I become aware again to the sensation of hands on my body, pulling me out of the wreck. I have no awareness of pain but I can't speak because my mouth is full of blood. I can't move my body any more than I can control my vocal cords. I'm helpless, at the total mercy of these people who seem to be rescuing me from the wreckage. I can see the wreckage, the road, and the people but I have lost the ability to act. The blackness sweeps in again like the surf of some dead night sea and I lose awareness.

I come to myself yet again. I'm lying on my back in a coffin and it's apparently at my own funeral. My vision is strangely bifurcated, one locus being the interior of the coffin, the other from the rear of the funeral parlor. From the rear perspective, I feel totally dispassionate, no emotion registering whatsoever. I look at the rows of attendees and experience a slight wonder that there are so many. I see myself lying in the coffin, my head supported by a white satin pillow. It's all very traditional, like almost every funeral I've ever attended, except this time I am the star attraction, a most unwilling one.

From the perspective of the open coffin, lying on my back with my hands folded at the waist, that location has plenty of emotion. I can see the people seated, recognize the faces of my wife, my children, other relatives and friends. I can see the pain, the grief, and the sheer weariness this event has caused my loved ones, and my heart goes out to them. I want to tell them this is all wrong, that I'm alive, but I am still paralyzed and powerless. No amount of effort or desire on my part seems to have the slightest effect.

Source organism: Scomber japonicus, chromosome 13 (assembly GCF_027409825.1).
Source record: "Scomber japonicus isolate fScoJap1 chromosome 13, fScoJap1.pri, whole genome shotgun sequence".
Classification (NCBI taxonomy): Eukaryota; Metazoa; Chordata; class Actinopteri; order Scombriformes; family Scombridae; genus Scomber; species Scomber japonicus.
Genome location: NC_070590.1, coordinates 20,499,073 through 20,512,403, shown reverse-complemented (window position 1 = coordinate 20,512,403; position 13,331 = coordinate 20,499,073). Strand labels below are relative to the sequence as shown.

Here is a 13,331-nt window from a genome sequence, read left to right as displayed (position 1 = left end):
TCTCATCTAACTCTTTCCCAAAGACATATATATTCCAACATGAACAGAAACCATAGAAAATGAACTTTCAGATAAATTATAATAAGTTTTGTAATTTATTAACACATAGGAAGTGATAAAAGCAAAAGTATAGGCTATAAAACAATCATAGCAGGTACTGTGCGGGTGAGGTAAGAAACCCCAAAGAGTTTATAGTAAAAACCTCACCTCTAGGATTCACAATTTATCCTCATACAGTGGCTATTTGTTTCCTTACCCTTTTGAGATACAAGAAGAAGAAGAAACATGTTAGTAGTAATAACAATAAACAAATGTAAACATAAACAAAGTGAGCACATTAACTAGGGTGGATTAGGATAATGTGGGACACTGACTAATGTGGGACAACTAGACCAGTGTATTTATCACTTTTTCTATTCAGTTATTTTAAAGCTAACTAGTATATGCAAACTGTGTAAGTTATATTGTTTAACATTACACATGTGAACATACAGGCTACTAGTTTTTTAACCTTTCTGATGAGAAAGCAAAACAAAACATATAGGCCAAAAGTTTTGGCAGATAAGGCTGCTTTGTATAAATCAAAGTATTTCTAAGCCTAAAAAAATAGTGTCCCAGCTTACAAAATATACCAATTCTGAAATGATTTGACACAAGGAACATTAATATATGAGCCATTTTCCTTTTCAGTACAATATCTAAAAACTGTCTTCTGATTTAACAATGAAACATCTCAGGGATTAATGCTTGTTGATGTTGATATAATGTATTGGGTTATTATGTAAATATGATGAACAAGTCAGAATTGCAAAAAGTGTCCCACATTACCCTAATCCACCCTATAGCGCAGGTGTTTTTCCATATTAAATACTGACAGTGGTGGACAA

A part of me takes note of who is in attendance, as if that's going to help me in any way, have any effect on the proceedings. I'm watching all this from my peripheral vision, looking at rows of sad faces over a horizon of pleated white satin. I want to scream "It's all a mistake, some horrible mistake!"

The music fades, the last mournful note of the organ fades away to echoes, then to nothing. I hear footsteps approaching and the men come into view, remove the flower arrangements, and start to close the lid. I'm seized with dread, knowing I have just seconds to change the course of events, shake off this paralysis. I'm absolutely engulfed in the desire to move, to say a word, make a sound, twitch a single finger of my folded hands. I fail, and lie there wallowing in that abject failure as the light fades to a crack, then to nothing. I am swallowed by blackness again, but this blackness is different. It doesn't swallow my awareness, oh no, not at all. It's a living blackness, and it's taken up it's abode with me. I'm aware, conscious, full of knowing that I'll soon hear the sound of dirt cascading down on the roof of my new residence. I'm alone, me and my mind and the awful silence, that silence which will never end.

When I awake from these dreams, I feel totally drained and deflated. There are no bizarre singing flowers, no fairies, nothing otherworldly to signal the underlying unreality of the dream. It is populated by real people, realistic events, real cause and effect. Sometimes, it takes a little time to shake it off, reassert myself into the flow of the living.

DreamQuest 2007